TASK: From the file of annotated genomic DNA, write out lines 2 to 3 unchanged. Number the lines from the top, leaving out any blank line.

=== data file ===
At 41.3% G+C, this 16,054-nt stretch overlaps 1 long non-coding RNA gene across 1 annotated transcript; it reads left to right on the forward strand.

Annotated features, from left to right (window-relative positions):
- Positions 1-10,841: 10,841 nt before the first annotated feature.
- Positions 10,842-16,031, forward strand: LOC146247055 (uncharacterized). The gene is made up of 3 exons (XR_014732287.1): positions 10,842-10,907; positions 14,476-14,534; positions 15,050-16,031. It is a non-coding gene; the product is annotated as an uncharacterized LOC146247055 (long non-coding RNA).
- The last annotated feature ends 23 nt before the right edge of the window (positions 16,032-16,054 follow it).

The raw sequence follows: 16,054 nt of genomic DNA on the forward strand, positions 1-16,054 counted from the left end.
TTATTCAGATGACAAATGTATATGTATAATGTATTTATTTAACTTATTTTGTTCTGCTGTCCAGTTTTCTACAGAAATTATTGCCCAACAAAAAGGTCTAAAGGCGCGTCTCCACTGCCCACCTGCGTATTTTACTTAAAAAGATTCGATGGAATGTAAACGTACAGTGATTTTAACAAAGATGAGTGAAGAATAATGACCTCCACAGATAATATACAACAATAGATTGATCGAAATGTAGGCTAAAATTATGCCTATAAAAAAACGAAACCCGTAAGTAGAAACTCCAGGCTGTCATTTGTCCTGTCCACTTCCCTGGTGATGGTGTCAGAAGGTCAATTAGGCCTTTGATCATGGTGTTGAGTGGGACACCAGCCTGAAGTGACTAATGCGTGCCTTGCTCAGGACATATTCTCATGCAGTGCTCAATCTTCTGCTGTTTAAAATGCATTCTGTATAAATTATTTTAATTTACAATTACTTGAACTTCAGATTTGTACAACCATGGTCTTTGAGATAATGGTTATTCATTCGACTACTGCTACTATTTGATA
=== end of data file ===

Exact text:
Annotated features, from left to right (window-relative positions):
- Positions 1-10,841: 10,841 nt before the first annotated feature.